Thursday, May 8, 2003

EPA to detail cleanup of lead in Liberty Township subdivision

By Jennifer Edwards
The Cincinnati Enquirer

LIBERTY TOWNSHIP - Federal environmental authorities are expected to announce their plan tonight to clean up a subdivision that is under investigation for lead contamination.

U.S. Environmental Protection Agency officials will meet with Lexington Manor homeowners at 7 p.m. at Liberty Township Hall, 6400 Princeton Road.

Owners of land adjacent to the subdivision who are concerned about runoff water onto their property also plan to attend.

Details will not be available until this evening of a plan to remove lead from the 25-acre site, which formerly held a skeet-shooting range, said Mick Hans, a U.S. EPA spokesman.

"We are very focused on this, and it is a priority," Hans said.

The EPA has the authority under the Superfund toxic-waste cleanup program to have the soil removed and to pursue reimbursements from the responsible private parties.

The goal, however, is to have the parties perform the cleanup, EPA officials have said.

Last week, an attorney for the subdivision's builder, Ryland Homes, announced it would halt home sales and construction at the site.

The statement came weeks after residents held a press conference to publicly plead with the home builder to stop until the lead issues are resolved.

The attorney, Chris Habel, and Ryland officials have refused interviews about the subdivision since last month and instead have issued written statements reaffirming Ryland's desire to rectify the situation for its homeowners and to work with environmental authorities.

Habel, however, told the Los Angeles Times for a Tuesday article that Ryland will not buy back any of Lexington Manor homes or refund deposits, as some have requested.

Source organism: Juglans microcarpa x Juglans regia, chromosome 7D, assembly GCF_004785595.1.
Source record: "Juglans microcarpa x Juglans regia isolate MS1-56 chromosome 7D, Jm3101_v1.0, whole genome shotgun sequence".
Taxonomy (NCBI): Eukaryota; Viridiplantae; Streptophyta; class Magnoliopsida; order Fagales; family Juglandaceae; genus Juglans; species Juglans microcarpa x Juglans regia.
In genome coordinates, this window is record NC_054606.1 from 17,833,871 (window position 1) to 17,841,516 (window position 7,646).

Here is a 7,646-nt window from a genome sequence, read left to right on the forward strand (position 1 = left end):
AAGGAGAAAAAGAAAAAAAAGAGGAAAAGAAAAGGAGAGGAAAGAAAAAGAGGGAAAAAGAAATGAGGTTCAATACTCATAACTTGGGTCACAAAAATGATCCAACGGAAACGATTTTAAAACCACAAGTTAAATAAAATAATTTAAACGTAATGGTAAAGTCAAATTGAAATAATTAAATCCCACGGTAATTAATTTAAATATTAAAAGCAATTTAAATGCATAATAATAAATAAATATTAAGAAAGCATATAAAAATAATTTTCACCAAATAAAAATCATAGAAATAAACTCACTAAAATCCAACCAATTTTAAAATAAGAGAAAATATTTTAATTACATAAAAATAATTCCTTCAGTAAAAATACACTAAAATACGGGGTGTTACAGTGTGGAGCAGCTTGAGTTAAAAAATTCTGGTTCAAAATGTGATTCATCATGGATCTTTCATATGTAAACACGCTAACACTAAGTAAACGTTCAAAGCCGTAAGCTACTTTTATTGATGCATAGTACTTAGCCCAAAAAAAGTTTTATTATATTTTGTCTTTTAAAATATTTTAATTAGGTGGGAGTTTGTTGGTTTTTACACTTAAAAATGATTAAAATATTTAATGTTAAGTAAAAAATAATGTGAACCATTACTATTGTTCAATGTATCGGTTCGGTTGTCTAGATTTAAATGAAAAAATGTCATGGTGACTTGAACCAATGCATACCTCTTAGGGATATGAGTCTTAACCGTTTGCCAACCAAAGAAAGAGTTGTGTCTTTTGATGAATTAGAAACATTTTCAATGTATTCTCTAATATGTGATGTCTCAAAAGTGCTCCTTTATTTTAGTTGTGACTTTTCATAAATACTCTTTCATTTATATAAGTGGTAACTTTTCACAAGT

Most of the 46 lots in the subdivision have been sold, according to Ryland.

Later Tuesday, Anne Madison, a Ryland spokeswoman, said Habel's remarks to the Times were a "miscommunication."

A decision whether Ryland will repurchase homes has not been made, she stressed.

After high lead levels were detected in a yard at Lexington Manor last year, residents notified the Ohio EPA, which began an investigation.

Since that time, Ryland has paid for two rounds of soil testing in yards and was about to begin a third that also would outline cleanup boundaries.

But last month, OEPA asked the federal agency to head the investigation, so now Ryland is waiting for direction from it on how to proceed.

In March, nearly 20 families sued Ryland; the subdivision's developer, Lexington Manor Inc., which sold the land to Ryland; and other companies.

The homeowners allege that Ryland was aware of the high lead levels but withheld that information. The suit seeks punitive damages from Ryland, Lexington Manor Inc. and companies involved in lead remediation at the site.

Ryland knew of the high lead levels, Madison has acknowledged, but maintains the company was not obligated to inform residents because it received assurance the land was safe for homes.


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